This deck features an extremely versatile and widely used construction system.
”Dave and I were having a backyard wedding and realized that our trecherous stairs needed a railing. The guys at Art Metal promised to have it made and installed in time and they delivered. It’s beautiful (and I normally don’t like wrought iron) and looks like it has been there always. Many thanks for helping me have a stress free wedding! “
This design is appropriate for flat sites as well as slopes. Because the posts are easily cut, the piers don’t have to be absolutely level. The deck featured here is freestanding— that is, it doesn’t rely on another structure for support, although you could easily adapt it to do so. Building a freestanding deck is often easier, because you don’t have to tie it to an existing building. The built-in bench featured in this plan is very sturdy and gives a simple, clean look to the deck.
Adapting for slopes
Railings are required along any side of the deck that is more than 30 inches above the ground (check your local building code for the exact requirements). For gentle slopes, a bench may be sufficient protection.
Layout and Footings
You’ll need four mason’s lines to lay out this deck—one to mark one end of the deck and the others to represent an edge of each beam. The steeper the slope, the more difficult the layout will be because all measurements have to be made along a horizontal plane rather than along the slope.
- Set batter boards and stretch mason’s line between them to make the layout.
- Measure along the beam lines to locate the footings.
- Drive stakes to mark the holes, then temporarily remove the lines so you can excavate. When excavating for footings on a slope, measure the depth of the hole from the downhill edge.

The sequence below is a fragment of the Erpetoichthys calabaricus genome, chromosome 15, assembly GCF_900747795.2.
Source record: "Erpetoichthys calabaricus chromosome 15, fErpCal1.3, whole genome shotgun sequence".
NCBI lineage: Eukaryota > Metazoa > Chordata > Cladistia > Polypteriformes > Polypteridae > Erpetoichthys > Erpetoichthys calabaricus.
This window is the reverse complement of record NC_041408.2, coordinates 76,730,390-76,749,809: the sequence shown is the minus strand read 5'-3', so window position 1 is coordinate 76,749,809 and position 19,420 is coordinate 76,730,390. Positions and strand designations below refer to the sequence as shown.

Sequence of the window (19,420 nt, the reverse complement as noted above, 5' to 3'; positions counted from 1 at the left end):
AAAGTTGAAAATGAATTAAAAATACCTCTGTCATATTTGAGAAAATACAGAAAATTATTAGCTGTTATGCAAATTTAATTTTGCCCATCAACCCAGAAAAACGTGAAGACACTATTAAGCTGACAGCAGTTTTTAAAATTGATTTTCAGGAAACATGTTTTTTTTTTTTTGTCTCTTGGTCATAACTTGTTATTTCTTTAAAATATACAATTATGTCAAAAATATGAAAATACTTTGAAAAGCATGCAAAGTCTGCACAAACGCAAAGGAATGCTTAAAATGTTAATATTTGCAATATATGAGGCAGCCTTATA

- Place the forms in the holes and pour the footings and piers.
- As you set the forms, make sure that all the forms are level and that the metal post brackets are in line. Restring your layout lines and use them to position the anchors in the wet concrete.
Posts, beams, and joists
If the posts are not made of pressure-treated lumber, you should soak their ends in a preservative first.
- Cut the posts about 6 inches longer than necessary and bolt them to the top of the piers. Plumb them and brace them with diagonal 2x4s.
- Mark the top of the uppermost posts and cut them to length.
- Use these posts as a reference to mark the remaining posts and cut them.
- Bolt the beams to the posts, aligning the beam ends with the layout line that marks the end of the deck.
- Toenail the 2×6 joists to the beams and nail blocking between the joists along the center beam.
- Snap chalk lines along both ends of the joists to mark the long edges of the deck.
Decking and fascia
When you install the uprights, be sure they’re level and equidistant from the joists.
- Mark each upright exactly 18 inches from the top end, and align this mark along the top edge of the joist when bolting it.
- Clamp the uprights to the joists to hold them in place as you drill the bolt holes.
- Provide support for the decking under the bench by nailing a wood cleat onto the side of each upright opposite the joist.
- Screw the deck boards to the joists using two screws at the end of each board.
- When you reach the 2×8 bench uprights, either notch a long deck board to fit around them or cut short lengths of decking to fit in between.
- Once the decking is in place, nail the fascia around the outside edge of the deck, keeping the fascia’s top edge flush with the deck surface. Miter the corners for a more finished look.
After the decking is in place, assemble the rest of the bench.
- Cut off the corners of the cleats so the ends will be hidden behind the 2×4 trim.
- Bolt the cleats in place so they are centered on the 2×8 upright and level.
- Nail the 2x2s to the cleats to make the seats.
- Toenail the pieces in place so the nails don’t show. You may find it necessary to predrill the holes to keep the pieces from splitting.
- When all the 2x2s are in place, trim their ends.
- Install the 2×4 trim boards around the bench’s perimeter, mitering the corners for a more finished look.